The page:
Do you need a new competitive edge?
Why do your customers buy from you?
This is THE question for MSPs trying to remain relevant or grow. Sometimes your answer is tied to uniquely unrepeatable reasons (long-term trusted relationship, truly rare knowledge that’s especially relevant to a very specific customer set, your cousin works in their IT department, etc.). But every other time, the answer is: IT DEPENDS.
But not on what you think it does. The answer DOES NOT depend on what you sell … it depends on WHEN you are in the maturation process of your segment of the MSP market.
In simple terms, customers choose their MSPs based on a proven evolutionary model that’s based on TIME:
When a market is new, competitive advantage is based on having the best offering in terms of technical specs / capabilities. New markets require innovation. For MSPs, this question focuses on remote services offerings that customers have never been able to buy before.
Some segments of the MSP market are still very new: eDiscovery, data loss prevention, device / sensor monitoring and big data.
When a market matures to the point that multiple “equal” offerings are available, competitive advantage shifts beyond the product and onto the question of engagement terms. Growing markets with more than one competitor require differentiation. For MSPs, once a service is established, customers care more about who has the best pricing and SLA, the most flexible terms, etc.
MSP segments in this category include mobile device management, business continuity, and application performance management.
When the market further matures to the point where “Ts & Cs” become similar, competitive advantage shifts to salesmanship. For MSPs, this question is about overcoming objections, presenting a compelling value proposition, and getting customers to act now. In other words, now that this generation of offerings appear equal and the engagement models are comparable, which MSP can actually sell it most effectively?
MSP segments in this category include data & network security, hosted storage and remote infrastructure / computing platforms.
When sales skills become comparable, competitive advantage shifts to consideration – meaning the customer is most likely to buy from the seller they know the most about / feel the best about BEFORE the sales process even starts. In a nutshell, that’s the definition of MARKETING. For MSPs, this stage means that winning is less about having the best service (still necessary, but not sufficient to win) and more about making sure every customer knows you have the service.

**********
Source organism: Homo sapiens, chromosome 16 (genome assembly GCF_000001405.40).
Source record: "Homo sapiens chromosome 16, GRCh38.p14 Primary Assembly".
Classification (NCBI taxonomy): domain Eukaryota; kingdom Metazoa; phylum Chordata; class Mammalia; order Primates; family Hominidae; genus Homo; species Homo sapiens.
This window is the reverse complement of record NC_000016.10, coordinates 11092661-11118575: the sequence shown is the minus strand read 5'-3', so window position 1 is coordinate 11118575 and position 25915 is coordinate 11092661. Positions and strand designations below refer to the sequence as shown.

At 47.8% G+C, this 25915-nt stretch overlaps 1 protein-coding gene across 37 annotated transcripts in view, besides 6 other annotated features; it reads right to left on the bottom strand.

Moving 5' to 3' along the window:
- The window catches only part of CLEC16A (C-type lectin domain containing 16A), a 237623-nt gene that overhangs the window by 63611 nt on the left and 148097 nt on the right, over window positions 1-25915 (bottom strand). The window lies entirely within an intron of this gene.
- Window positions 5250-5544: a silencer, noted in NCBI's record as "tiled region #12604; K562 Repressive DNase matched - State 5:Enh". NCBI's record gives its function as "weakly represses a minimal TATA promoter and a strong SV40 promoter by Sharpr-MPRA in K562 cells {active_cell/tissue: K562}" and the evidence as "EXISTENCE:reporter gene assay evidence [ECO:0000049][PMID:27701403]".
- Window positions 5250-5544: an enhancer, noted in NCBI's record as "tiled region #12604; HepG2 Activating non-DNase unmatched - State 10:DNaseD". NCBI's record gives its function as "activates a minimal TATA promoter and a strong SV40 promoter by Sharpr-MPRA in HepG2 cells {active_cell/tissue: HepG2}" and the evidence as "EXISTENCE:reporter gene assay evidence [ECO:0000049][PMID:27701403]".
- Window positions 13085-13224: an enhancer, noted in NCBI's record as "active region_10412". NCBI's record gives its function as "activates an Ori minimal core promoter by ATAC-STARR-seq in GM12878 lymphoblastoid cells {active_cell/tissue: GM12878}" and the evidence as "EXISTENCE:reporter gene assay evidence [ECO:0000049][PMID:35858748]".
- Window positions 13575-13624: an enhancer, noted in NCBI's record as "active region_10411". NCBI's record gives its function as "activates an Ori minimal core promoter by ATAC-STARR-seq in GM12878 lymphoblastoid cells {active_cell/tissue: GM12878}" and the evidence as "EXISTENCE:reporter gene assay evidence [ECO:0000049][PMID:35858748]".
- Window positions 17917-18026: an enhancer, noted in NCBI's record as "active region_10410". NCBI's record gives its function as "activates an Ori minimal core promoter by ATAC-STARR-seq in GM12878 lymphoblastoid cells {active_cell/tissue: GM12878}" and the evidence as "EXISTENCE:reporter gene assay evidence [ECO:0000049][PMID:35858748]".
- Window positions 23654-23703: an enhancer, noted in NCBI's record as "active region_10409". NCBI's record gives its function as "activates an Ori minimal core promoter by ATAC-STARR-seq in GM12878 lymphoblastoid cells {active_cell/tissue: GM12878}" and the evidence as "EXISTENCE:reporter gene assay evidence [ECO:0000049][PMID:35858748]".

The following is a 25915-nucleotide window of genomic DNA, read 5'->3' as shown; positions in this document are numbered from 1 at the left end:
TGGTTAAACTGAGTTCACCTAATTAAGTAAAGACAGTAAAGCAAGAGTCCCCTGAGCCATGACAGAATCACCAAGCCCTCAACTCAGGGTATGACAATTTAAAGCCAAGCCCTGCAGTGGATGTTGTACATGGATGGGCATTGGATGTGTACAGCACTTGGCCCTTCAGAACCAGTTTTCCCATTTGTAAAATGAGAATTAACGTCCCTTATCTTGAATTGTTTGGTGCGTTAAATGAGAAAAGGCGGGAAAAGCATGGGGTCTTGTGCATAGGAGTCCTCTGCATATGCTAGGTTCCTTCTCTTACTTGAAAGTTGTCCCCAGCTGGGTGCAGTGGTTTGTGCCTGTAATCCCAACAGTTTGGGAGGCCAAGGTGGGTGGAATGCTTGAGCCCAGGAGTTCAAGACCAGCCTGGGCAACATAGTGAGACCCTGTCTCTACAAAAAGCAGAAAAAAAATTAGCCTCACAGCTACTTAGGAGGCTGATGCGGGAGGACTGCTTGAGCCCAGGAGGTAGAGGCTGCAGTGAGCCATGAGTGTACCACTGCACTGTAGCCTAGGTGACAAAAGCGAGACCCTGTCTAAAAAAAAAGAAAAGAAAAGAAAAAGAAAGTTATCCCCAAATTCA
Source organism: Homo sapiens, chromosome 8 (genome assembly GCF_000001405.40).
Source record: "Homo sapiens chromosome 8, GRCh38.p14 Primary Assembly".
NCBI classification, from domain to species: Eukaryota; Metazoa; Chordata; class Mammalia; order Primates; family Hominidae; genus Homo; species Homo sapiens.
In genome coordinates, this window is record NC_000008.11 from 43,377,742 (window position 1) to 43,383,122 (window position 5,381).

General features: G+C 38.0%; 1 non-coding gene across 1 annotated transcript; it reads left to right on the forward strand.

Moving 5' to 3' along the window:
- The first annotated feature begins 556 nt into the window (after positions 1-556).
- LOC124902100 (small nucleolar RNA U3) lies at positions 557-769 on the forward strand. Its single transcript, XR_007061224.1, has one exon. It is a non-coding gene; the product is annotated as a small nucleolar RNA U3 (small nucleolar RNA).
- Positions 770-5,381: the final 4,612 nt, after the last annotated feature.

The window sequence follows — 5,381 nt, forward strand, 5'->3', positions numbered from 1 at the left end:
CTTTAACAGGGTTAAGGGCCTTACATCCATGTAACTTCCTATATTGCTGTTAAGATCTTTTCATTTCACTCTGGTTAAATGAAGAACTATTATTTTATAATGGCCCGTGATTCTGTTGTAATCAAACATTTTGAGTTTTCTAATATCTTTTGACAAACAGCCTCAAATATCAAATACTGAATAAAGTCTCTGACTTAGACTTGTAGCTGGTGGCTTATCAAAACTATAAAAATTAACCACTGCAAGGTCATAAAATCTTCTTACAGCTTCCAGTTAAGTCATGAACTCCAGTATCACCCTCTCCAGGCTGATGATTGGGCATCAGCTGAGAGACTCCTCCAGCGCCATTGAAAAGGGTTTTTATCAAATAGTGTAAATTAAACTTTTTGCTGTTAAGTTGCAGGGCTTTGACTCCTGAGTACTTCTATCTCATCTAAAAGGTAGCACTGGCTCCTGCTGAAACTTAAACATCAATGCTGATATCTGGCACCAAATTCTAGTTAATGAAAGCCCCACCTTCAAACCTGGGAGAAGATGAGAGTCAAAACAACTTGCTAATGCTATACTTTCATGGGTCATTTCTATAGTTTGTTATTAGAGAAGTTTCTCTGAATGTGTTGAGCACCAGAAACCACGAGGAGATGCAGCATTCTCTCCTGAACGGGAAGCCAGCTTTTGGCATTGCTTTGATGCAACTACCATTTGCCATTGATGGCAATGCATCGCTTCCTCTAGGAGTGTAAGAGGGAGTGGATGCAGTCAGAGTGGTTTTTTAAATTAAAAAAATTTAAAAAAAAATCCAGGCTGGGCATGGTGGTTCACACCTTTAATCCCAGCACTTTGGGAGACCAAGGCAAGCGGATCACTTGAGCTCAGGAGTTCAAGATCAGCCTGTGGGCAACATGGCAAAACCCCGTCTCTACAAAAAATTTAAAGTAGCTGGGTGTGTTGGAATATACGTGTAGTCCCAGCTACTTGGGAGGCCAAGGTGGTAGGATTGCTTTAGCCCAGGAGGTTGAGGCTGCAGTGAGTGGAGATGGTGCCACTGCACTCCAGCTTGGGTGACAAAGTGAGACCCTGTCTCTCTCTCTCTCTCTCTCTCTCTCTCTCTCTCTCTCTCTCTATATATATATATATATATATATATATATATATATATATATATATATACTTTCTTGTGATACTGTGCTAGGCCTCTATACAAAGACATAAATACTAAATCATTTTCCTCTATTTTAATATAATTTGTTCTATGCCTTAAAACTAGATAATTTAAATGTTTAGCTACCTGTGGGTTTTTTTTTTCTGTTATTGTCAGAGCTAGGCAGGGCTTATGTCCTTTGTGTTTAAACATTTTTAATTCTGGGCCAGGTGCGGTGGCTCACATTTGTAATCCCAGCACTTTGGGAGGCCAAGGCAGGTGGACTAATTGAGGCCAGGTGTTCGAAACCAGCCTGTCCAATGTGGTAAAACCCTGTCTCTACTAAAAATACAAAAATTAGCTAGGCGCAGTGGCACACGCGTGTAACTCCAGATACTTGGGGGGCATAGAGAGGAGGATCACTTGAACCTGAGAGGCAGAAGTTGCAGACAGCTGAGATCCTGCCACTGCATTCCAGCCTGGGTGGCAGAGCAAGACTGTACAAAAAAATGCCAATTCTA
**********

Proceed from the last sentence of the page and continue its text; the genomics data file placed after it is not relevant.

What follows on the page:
MSP segments in this category include help desk, remote systems management, proactive maintenance and alerts monitoring & response.
So to really answer the competitive question – and how to convince more of them to say yes – you need to know two things:
- Who are you selling to, and what kind of relationship do you have with them?
- How advanced (or not advanced) are your customers in terms of spending money to buy the services you sell?
Bottom line: the MSP market is maturing at different paces for different services. The good news is this means more customers are willing to buy MSP services. The hard news is that customers will buy what you sell for different reasons than they did before – and that requires you to change your tactics.
From a different point of view: the underlying competitive advantage for MSPs is also shifting. Sometime around 10 years ago, competitive advantage for MSPs was based on great technical skills; 4 – 7 years ago: a great SLA; 1 – 4 years ago: great sales reps; and now: great marketing.
So here’s the ultimate question: if you are an MSP (and you want to stay relevant or grow your business) how great is your marketing capability?
While that skill may have been less vital in the past, it’s going to be absolutely mission-critical from now on.